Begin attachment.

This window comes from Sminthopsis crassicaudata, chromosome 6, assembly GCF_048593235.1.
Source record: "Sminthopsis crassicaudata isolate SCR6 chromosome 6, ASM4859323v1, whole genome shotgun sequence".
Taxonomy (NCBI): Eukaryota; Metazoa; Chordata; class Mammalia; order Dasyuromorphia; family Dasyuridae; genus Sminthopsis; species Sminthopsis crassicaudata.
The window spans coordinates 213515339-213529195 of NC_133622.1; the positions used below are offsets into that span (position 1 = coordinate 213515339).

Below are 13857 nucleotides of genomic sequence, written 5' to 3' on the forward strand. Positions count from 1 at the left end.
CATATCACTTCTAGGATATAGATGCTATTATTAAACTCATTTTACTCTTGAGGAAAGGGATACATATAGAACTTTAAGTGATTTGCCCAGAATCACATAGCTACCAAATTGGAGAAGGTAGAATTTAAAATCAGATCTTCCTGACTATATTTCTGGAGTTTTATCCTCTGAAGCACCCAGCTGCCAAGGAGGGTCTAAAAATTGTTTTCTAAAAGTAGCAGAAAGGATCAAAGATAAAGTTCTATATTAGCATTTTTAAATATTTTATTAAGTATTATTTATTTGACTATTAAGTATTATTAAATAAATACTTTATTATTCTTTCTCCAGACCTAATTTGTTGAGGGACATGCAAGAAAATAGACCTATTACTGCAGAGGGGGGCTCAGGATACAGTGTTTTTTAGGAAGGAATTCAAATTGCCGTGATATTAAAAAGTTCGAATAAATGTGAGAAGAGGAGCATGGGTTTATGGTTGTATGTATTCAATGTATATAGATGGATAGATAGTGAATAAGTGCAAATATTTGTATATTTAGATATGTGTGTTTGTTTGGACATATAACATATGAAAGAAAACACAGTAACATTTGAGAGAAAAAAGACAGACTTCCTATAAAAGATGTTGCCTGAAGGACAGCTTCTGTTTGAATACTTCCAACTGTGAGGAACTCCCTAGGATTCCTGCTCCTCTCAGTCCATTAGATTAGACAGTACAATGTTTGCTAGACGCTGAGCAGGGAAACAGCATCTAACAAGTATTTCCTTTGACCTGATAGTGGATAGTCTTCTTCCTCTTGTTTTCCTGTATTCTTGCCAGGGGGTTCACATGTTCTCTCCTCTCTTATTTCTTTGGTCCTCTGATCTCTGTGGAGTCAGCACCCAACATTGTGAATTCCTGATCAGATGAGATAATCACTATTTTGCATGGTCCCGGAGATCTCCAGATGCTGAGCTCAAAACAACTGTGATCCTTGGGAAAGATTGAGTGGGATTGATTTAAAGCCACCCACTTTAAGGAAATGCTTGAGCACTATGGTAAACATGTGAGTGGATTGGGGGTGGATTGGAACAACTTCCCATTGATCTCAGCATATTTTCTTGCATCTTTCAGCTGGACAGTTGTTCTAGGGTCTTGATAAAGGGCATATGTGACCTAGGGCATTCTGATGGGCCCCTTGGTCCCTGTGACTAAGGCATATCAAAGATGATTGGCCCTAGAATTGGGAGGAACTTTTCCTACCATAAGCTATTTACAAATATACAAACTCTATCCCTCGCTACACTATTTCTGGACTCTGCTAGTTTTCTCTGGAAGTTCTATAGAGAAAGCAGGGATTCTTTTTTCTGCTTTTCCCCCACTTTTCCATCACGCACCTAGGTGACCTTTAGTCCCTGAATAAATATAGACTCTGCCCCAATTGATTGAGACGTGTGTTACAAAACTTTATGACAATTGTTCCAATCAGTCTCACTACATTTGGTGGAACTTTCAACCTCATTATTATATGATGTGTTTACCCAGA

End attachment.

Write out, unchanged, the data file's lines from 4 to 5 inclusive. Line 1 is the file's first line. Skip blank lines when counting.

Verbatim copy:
The window spans coordinates 213515339-213529195 of NC_133622.1; the positions used below are offsets into that span (position 1 = coordinate 213515339).

Below are 13857 nucleotides of genomic sequence, written 5' to 3' on the forward strand. Positions count from 1 at the left end.